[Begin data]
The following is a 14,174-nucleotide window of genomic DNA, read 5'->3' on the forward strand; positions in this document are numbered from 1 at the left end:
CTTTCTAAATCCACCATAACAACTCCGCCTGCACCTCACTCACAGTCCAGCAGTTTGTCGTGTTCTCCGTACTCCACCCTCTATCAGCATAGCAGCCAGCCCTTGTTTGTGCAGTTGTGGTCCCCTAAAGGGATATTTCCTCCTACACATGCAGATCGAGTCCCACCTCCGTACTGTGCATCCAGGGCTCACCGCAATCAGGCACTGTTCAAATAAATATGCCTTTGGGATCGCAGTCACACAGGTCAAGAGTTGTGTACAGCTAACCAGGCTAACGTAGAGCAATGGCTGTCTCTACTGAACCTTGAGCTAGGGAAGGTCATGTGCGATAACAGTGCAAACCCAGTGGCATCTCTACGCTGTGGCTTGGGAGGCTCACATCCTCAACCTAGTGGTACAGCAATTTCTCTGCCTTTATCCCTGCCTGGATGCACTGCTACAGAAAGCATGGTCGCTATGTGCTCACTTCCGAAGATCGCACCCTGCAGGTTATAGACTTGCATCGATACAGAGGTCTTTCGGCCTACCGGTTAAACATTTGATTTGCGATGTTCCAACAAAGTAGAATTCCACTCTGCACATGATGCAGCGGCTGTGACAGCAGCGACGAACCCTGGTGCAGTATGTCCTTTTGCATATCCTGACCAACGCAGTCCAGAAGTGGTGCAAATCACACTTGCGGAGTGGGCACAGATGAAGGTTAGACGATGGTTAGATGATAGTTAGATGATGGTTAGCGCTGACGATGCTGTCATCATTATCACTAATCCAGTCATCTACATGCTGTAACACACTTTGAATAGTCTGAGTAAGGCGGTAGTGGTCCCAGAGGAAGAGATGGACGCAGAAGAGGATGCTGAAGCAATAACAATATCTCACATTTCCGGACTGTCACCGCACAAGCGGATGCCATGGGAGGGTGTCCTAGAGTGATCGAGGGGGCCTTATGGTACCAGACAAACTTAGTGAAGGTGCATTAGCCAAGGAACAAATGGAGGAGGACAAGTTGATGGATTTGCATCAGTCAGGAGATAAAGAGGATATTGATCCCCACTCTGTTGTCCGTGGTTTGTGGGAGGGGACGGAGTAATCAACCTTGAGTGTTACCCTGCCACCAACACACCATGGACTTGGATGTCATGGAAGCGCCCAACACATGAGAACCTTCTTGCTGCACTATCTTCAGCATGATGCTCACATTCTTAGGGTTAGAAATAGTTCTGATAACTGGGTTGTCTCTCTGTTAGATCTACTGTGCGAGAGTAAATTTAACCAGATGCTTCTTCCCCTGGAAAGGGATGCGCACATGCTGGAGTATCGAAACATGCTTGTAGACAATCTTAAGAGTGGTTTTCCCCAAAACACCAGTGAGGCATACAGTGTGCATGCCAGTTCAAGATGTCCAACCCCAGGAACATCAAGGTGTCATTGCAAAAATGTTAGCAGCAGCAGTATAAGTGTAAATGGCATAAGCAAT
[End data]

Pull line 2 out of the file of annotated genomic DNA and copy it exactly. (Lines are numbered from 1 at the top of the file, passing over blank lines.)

CTTTCTAAATCCACCATAACAACTCCGCCTGCACCTCACTCACAGTCCAGCAGTTTGTCGTGTTCTCCGTACTCCACCCTCTATCAGCATAGCAGCCAGCCCTTGTTTGTGCAGTTGTGGTCCCCTAAAGGGATATTTCCTCCTACACATGCAGATCGAGTCCCACCTCCGTACTGTGCATCCAGGGCTCACCGCAATCAGGCACTGTTCAAATAAATATGCCTTTGGGATCGCAGTCACACAGGTCAAGAGTTGTGTACAGCTAACCAGGCTAACGTAGAGCAATGGCTGTCTCTACTGAACCTTGAGCTAGGGAAGGTCATGTGCGATAACAGTGCAAACCCAGTGGCATCTCTACGCTGTGGCTTGGGAGGCTCACATCCTCAACCTAGTGGTACAGCAATTTCTCTGCCTTTATCCCTGCCTGGATGCACTGCTACAGAAAGCATGGTCGCTATGTGCTCACTTCCGAAGATCGCACCCTGCAGGTTATAGACTTGCATCGATACAGAGGTCTTTCGGCCTACCGGTTAAACATTTGATTTGCGATGTTCCAACAAAGTAGAATTCCACTCTGCACATGATGCAGCGGCTGTGACAGCAGCGACGAACCCTGGTGCAGTATGTCCTTTTGCATATCCTGACCAACGCAGTCCAGAAGTGGTGCAAATCACACTTGCGGAGTGGGCACAGATGAAGGTTAGACGATGGTTAGATGATAGTTAGATGATGGTTAGCGCTGACGATGCTGTCATCATTATCACTAATCCAGTCATCTACATGCTGTAACACACTTTGAATAGTCTGAGTAAGGCGGTAGTGGTCCCAGAGGAAGAGATGGACGCAGAAGAGGATGCTGAAGCAATAACAATATCTCACATTTCCGGACTGTCACCGCACAAGCGGATGCCATGGGAGGGTGTCCTAGAGTGATCGAGGGGGCCTTATGGTACCAGACAAACTTAGTGAAGGTGCATTAGCCAAGGAACAAATGGAGGAGGACAAGTTGATGGATTTGCATCAGTCAGGAGATAAAGAGGATATTGATCCCCACTCTGTTGTCCGTGGTTTGTGGGAGGGGACGGAGTAATCAACCTTGAGTGTTACCCTGCCACCAACACACCATGGACTTGGATGTCATGGAAGCGCCCAACACATGAGAACCTTCTTGCTGCACTATCTTCAGCATGATGCTCACATTCTTAGGGTTAGAAATAGTTCTGATAACTGGGTTGTCTCTCTGTTAGATCTACTGTGCGAGAGTAAATTTAACCAGATGCTTCTTCCCCTGGAAAGGGATGCGCACATGCTGGAGTATCGAAACATGCTTGTAGACAATCTTAAGAGTGGTTTTCCCCAAAACACCAGTGAGGCATACAGTGTGCATGCCAGTTCAAGATGTCCAACCCCAGGAACATCAAGGTGTCATTGCAAAAATGTTAGCAGCAGCAGTATAAGTGTAAATGGCATAAGCAAT